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Record Home Video Surge Narrows Lionsgate Loss

10 Nov, 2008 By: Erik Gruenwedel

“Bangkok” indeed did prove “Dangerous” at the box office, but not quite a “Disaster Movie,” as strong home entertainment sales helped Lionsgate limit second-quarter (ended Sept. 30) losses to $48.1 million, from $58 million during the prior-year period.

The Santa Monica, Calif.-based mini-major said the theatrical releases, including My Best Friend’s Girl, performed below expectations, generating $34 million, compared to $45.3 million in box office revenue last year from 3:10 to Yuma, Good Luck Chuck and War.

The results did not include popular horror release Saw V, which has generated about $64 million at the box office since debuting Oct. 24, according to the studio.

DVD and Blu-ray releases of The Bank Job, The Forbidden Kingdom, Meet the Browns and Rambo, among others, plus video-on-demand and digital, helped boost home entertainment revenue 32%, to $178.3 million, from $135.2 million last year.

Strong DVD sales of the third season of television series “Weeds” ($6 million) and first season of “Mad Men” ($5 million) also contributed to the quarter.

The result was the strongest second quarter result for home entertainment in the studio’s history.

President and COO Steve Beeks said Lionsgate’s home entertainment market share topped 7.5%, the highest in company history. He said home video was on track to generate more than $700 million in revenue.

Library revenue, which includes international, home entertainment and TV, should approach $300 million, according to Beeks.

The executive downplayed concerns about slowing DVD sales, which he attributed more to quality of title than macroeconomic conditions.

“We see any recent softness to have been mostly limited to G, PG and non-genre PG-rated films that are not strong brand names,” Beeks said.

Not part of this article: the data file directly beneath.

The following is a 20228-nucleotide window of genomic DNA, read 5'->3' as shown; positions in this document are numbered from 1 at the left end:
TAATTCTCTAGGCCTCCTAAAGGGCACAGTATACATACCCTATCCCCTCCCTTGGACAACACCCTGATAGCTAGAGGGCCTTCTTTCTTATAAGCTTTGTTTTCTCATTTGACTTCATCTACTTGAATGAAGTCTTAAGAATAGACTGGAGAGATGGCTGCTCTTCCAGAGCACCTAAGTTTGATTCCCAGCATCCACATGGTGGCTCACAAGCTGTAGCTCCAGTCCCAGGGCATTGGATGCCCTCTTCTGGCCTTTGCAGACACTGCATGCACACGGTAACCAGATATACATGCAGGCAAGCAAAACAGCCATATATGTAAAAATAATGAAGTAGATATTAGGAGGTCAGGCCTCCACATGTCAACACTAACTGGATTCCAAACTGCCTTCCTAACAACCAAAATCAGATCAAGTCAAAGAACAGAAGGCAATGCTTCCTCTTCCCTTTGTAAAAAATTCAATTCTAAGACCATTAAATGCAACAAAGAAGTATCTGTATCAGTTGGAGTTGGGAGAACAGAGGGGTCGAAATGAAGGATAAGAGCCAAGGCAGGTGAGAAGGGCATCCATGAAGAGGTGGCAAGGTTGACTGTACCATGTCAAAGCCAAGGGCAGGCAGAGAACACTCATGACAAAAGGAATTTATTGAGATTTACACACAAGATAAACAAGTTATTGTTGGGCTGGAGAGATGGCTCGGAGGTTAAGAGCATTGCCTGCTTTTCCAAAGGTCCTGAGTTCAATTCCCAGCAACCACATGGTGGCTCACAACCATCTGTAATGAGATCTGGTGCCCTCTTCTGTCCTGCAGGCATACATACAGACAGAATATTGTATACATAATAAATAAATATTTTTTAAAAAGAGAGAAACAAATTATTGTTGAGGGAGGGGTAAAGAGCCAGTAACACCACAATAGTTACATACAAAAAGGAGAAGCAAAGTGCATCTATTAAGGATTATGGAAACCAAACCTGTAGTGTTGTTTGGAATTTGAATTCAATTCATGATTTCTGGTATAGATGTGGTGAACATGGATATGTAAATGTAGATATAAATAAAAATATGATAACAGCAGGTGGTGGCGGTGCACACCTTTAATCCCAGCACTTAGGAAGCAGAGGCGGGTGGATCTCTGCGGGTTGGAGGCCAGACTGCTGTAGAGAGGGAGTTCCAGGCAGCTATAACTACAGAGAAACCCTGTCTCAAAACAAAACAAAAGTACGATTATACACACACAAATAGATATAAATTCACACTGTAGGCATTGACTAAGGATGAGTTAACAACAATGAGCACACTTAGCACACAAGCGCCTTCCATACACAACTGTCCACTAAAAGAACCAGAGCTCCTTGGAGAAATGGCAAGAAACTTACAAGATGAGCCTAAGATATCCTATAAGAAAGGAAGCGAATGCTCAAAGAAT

He said Circuit City’s bankruptcy had exposed Lionsgate to less than $500,000 in possible losses.
“We have watched them very closely and had worked their receivables down,” Beeks said. “They are 3% of our business, and while we want them to restructure and succeed, we feel that if there are further issues, other retailers will have no problem picking up that slack.”

He said there didn’t appear to be any other retailers “that give us concern right now.”

Despite home entertainment’s performance, Lionsgate released 17 employees, or 8% of its workforce, across the board at its corporate headquarters and eliminated 24 vacant positions. The studio employs 550 people in Santa Monica.

The staff reductions, which are expected to save about $10 million in overhead costs, constitute part of a company-wide hiring freeze initiated last summer, according to sources familiar with the company.

Analysts remained upbeat about Lionsgate despite the theatrical missteps, which they say the studio can compensate via home entertainment distribution.

“We continue to believe [Lionsgate’s] assets are worth substantially more than its equity valuation, which should make it attractive to small-cap value investors,” Jeffrey Logsdon, analyst with BMO Capital Markets, wrote in a research note.

Overall revenue climbed 8.2% to $380 million, from nearly $352 million last year.

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